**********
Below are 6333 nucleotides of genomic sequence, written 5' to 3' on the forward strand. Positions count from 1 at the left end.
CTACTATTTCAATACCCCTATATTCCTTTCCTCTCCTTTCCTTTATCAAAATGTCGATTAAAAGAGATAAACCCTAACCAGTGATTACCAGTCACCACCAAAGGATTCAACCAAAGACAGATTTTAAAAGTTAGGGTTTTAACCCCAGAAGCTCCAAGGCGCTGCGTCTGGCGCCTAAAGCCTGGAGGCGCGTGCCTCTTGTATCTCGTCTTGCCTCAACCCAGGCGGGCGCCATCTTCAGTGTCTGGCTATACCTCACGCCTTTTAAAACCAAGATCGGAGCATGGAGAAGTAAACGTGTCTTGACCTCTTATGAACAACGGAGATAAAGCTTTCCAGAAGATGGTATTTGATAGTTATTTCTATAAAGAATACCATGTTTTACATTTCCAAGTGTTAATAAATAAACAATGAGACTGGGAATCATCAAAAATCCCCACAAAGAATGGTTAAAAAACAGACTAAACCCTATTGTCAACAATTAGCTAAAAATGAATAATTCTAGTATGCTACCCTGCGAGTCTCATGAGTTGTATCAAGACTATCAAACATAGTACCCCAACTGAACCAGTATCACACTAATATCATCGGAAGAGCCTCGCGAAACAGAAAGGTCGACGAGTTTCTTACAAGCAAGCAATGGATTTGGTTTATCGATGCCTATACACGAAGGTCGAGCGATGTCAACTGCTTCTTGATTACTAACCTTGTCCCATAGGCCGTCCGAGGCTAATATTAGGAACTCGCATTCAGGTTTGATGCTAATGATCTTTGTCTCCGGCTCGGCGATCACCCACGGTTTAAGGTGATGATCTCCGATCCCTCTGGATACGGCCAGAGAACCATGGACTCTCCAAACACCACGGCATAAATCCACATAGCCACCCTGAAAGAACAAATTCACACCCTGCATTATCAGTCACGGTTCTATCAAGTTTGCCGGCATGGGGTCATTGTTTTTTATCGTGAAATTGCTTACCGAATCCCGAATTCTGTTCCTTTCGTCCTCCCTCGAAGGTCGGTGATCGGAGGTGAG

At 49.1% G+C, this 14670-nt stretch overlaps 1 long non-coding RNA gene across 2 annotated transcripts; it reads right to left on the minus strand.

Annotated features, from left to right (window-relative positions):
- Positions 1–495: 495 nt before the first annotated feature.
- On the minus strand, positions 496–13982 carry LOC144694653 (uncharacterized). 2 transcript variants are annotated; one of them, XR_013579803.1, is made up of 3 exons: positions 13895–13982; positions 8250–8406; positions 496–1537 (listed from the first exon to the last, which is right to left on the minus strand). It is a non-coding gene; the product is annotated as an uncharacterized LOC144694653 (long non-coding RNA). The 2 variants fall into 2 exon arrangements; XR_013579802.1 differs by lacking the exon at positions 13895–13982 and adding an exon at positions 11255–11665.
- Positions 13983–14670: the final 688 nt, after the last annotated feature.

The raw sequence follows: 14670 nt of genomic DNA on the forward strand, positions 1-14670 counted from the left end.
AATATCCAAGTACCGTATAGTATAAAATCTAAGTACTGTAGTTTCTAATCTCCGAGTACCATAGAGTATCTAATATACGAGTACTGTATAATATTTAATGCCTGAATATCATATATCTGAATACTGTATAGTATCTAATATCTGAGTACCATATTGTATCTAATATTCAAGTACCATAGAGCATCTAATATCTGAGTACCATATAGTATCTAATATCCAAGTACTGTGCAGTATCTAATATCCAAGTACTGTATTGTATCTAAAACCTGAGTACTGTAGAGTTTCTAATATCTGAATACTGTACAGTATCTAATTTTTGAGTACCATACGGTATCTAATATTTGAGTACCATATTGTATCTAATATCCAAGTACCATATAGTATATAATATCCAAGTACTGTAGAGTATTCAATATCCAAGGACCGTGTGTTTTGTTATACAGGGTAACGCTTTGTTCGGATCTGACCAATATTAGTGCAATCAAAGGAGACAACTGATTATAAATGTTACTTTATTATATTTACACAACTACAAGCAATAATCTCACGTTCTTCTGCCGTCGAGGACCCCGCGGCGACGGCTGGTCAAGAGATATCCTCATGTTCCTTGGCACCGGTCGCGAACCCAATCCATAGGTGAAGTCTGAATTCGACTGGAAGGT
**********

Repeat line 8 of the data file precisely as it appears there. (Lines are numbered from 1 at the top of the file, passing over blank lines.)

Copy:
The raw sequence follows: 14670 nt of genomic DNA on the forward strand, positions 1-14670 counted from the left end.